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Since 1985, the International Center of Photography has recognized outstanding achievements in photography with its prestigious Infinity Awards. The awards ceremony is also ICP’s primary fundraising benefit, with its revenues assisting the center's various programs.

Harbers Studios commissioned MediaStorm, on behalf of ICP, to create a short film about each of the recipients to screen at the awards ceremony and to display online. The films pay tribute to the contributions of each artist to the craft and field of photography and demonstrate ICP's commitment to them.

This year’s winners for “Critical Writing and Research” are Michael Famighetti and Sarah Lewis, for their collaboration on Aperture magazine’s landmark issue Vision & Justice, which explores how photography has been weaponized to both denigrate and celebrate African American life. Inspired by the words and actions of Frederick Douglass, this publication weaves together the works of poets, photographers, filmmakers and other artists who have used their art form to combat the image war waged against African Americans in this country. They honor the work of African American photographers, like Lorna Simpson, Carrie Mae Weems, Jamel Shabazz, and Deborah Willis, who turned the lens to African American families at a time when the media was filled instead with African American caricatures. This film pays homage to a seminal work in the history of American photography, one that recognizes ‘photography as a project of American citizenship’.

Client: Harbers Studios, International Center of Photography
Published: April 24, 2017

The Challenge
The story of Vision and Justice is manifold. The edition itself discusses a wide range of issues, from Frederick Douglass’ photographic legend and its implications, to contemporary cinema and representational justice. Inherent in this conversation is both what has been done to highlight African American life through photography, and what has been done to denigrate it. The story is also about what has, and has not, been done by cultural institutions, like Aperture, to incorporate the works of African American photographers and visual artists. And lastly, there’s the story of how this discussion and collaboration affected Aperture. The challenge was to incorporate all these important elements of the story without losing focus of the issue’s central focus–the link between pictures and progress in American culture.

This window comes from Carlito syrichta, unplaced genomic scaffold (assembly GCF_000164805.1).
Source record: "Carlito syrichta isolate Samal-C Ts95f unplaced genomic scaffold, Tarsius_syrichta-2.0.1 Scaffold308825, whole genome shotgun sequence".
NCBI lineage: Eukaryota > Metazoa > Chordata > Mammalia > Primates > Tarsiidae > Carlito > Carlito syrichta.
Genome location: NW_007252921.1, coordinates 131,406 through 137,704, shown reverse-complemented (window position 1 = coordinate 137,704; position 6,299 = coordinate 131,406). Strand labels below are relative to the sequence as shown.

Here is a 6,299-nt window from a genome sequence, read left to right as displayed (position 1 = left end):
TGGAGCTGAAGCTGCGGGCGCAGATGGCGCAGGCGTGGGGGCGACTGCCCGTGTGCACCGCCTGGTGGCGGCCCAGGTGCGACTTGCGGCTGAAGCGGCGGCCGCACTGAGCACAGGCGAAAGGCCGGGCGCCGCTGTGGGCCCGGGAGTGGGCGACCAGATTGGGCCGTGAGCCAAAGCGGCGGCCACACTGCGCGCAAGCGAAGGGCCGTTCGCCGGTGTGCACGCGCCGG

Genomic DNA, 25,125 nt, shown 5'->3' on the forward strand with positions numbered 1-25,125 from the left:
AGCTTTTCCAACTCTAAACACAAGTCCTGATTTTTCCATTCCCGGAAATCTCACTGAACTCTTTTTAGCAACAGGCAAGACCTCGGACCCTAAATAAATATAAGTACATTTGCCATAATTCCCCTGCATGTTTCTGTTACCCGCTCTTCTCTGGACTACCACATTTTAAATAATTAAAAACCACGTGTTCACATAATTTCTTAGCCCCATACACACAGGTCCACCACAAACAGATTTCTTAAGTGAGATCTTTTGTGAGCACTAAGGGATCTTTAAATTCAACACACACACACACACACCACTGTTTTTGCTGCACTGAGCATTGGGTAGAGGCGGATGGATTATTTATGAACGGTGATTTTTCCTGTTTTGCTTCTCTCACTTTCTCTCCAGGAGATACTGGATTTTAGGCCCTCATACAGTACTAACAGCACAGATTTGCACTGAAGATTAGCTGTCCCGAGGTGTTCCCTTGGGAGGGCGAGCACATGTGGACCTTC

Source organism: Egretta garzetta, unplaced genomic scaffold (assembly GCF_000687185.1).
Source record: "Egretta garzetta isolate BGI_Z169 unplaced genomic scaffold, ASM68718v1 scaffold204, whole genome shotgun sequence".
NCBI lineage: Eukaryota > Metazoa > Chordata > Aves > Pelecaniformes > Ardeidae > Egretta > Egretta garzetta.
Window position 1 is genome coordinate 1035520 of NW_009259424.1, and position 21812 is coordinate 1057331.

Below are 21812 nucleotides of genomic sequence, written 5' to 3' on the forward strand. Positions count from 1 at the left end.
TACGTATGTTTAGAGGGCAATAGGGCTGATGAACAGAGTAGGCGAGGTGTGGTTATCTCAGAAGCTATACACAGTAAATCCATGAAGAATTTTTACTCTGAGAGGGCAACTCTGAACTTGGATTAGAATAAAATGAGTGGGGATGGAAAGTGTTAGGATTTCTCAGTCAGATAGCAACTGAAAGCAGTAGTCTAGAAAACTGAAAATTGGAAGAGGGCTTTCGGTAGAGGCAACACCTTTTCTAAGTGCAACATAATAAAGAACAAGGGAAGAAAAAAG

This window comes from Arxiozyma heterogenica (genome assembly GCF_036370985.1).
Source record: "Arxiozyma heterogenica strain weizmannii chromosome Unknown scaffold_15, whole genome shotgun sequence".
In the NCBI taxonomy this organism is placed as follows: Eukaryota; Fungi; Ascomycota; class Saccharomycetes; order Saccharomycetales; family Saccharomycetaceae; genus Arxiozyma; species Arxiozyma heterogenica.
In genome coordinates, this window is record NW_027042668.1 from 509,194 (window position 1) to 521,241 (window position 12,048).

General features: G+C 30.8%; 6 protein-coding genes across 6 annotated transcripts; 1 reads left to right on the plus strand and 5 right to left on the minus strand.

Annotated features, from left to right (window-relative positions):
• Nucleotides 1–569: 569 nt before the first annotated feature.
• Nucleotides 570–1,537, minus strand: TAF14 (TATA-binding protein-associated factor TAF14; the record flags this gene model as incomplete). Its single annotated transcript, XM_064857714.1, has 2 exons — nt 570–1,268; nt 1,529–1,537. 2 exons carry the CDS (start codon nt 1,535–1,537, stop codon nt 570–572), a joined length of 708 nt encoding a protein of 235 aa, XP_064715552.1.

The Solution
The approach we took was to begin and end the film by examining how Aperture magazine changed under Sarah Lewis’ influence and the contributors to Vision & Justice. That discussion frames a deep dive into the photography, theory, and history mentioned on the pages of the magazine. In the end, we realized that the two issues were inextricably linked–how the major cultural institutions respond to photography by, and depicting, African Americans, mirrors its course through history. Delivering both perspectives gives a macro and micro view of this edition, and a better sense of just how important the magazine has been for its viewers, and for Aperture magazine.

The Results
The film premiered on April 24, 2017 at the ICP Infinity Awards Gala in Chelsea Piers, New York City. The film was a special feature of the evening, and a critical fundraising tool.

About the Client
This film was a collaboration with Harbers Studio and the International Center of Photography.

Harbers Studios turbocharges the efforts of charitable entrepreneurs by helping them tell their stories. Our goal is to help them articulate and share the value of the work they do so they can inspire others to help them do it. Working with some of the best filmmaking talent in the world, Harbers Studios creates compelling visual narratives that enhance the endeavors of organizations working to make the world a better place.

The International Center of Photography (ICP) is the world’s leading institution dedicated to the practice and understanding of photography and the reproduced image in all its forms. Through exhibitions, educational programs, and community outreach, ICP offers an open forum for dialogue about the role images play in our culture. Since ICP’s founding, they have presented more than 500 exhibitions and offered thousands of classes, providing instruction at every level. ICP is a center where photographers and artists, students and scholars can create and interpret the world of the image within our comprehensive educational facilities and archive.

Individual Films

After spending a year on a failed photographic project in China, Michael Christopher Brown needed a change. A year later, he was recovering from a near fatal injury, and the wounds of a loss that shook the photography community to its core. Watch it now.

“Vision & Justice” explores how photography has been weaponized to both denigrate and celebrate African American life. This publication honors the works of African American artists who seek to reframe the visual narrative. Watch it now.

In his retelling of the Indian epic the Ramayana, Vasantha Yogananthan explores the space between truth and fiction, merging documentary and fine art photography to create a story about how the myth impacts Indian society today. Watch it now.

By following the seemingly mundane bureaucratic paper trail of the War on Terror, Photographer Edmund Clark and investigator Crofton Black uncover secrets the government would rather keep hidden. Watch it now.

For Freedoms is the first artist-run Super PAC. The PAC was founded by photographers and artists to engage in the political process and offer more complex messages. Watch it now.

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